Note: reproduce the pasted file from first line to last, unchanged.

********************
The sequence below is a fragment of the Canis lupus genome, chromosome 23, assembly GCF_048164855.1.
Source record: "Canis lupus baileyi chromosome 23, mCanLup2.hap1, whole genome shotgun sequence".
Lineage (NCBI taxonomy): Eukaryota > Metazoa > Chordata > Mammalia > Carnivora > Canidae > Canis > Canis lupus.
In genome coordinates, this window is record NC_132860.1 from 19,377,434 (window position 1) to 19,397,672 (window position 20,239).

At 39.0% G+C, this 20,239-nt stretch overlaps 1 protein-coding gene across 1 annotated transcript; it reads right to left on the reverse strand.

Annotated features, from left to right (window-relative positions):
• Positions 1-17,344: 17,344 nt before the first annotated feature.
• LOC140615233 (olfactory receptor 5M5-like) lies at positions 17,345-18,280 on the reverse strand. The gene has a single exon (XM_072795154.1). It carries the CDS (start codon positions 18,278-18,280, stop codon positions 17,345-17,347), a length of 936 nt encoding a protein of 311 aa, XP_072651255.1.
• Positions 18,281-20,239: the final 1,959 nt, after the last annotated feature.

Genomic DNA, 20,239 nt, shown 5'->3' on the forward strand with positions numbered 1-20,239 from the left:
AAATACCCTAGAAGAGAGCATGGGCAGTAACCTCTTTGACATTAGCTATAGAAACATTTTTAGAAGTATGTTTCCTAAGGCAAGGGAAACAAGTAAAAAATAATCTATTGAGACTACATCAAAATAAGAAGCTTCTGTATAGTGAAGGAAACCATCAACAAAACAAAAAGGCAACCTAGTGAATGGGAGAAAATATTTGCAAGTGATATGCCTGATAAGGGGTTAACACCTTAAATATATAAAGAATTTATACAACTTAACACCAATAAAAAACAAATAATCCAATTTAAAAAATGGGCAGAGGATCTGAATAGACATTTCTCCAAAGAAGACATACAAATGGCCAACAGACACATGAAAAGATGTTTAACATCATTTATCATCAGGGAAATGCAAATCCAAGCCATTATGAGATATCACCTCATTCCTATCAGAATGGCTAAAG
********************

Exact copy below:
The sequence below is a fragment of the Canis lupus genome, chromosome 23, assembly GCF_048164855.1.
Source record: "Canis lupus baileyi chromosome 23, mCanLup2.hap1, whole genome shotgun sequence".
Lineage (NCBI taxonomy): Eukaryota > Metazoa > Chordata > Mammalia > Carnivora > Canidae > Canis > Canis lupus.
In genome coordinates, this window is record NC_132860.1 from 19,377,434 (window position 1) to 19,397,672 (window position 20,239).

At 39.0% G+C, this 20,239-nt stretch overlaps 1 protein-coding gene across 1 annotated transcript; it reads right to left on the reverse strand.

Annotated features, from left to right (window-relative positions):
• Positions 1-17,344: 17,344 nt before the first annotated feature.
• LOC140615233 (olfactory receptor 5M5-like) lies at positions 17,345-18,280 on the reverse strand. The gene has a single exon (XM_072795154.1). It carries the CDS (start codon positions 18,278-18,280, stop codon positions 17,345-17,347), a length of 936 nt encoding a protein of 311 aa, XP_072651255.1.
• Positions 18,281-20,239: the final 1,959 nt, after the last annotated feature.

Genomic DNA, 20,239 nt, shown 5'->3' on the forward strand with positions numbered 1-20,239 from the left:
AAATACCCTAGAAGAGAGCATGGGCAGTAACCTCTTTGACATTAGCTATAGAAACATTTTTAGAAGTATGTTTCCTAAGGCAAGGGAAACAAGTAAAAAATAATCTATTGAGACTACATCAAAATAAGAAGCTTCTGTATAGTGAAGGAAACCATCAACAAAACAAAAAGGCAACCTAGTGAATGGGAGAAAATATTTGCAAGTGATATGCCTGATAAGGGGTTAACACCTTAAATATATAAAGAATTTATACAACTTAACACCAATAAAAAACAAATAATCCAATTTAAAAAATGGGCAGAGGATCTGAATAGACATTTCTCCAAAGAAGACATACAAATGGCCAACAGACACATGAAAAGATGTTTAACATCATTTATCATCAGGGAAATGCAAATCCAAGCCATTATGAGATATCACCTCATTCCTATCAGAATGGCTAAAG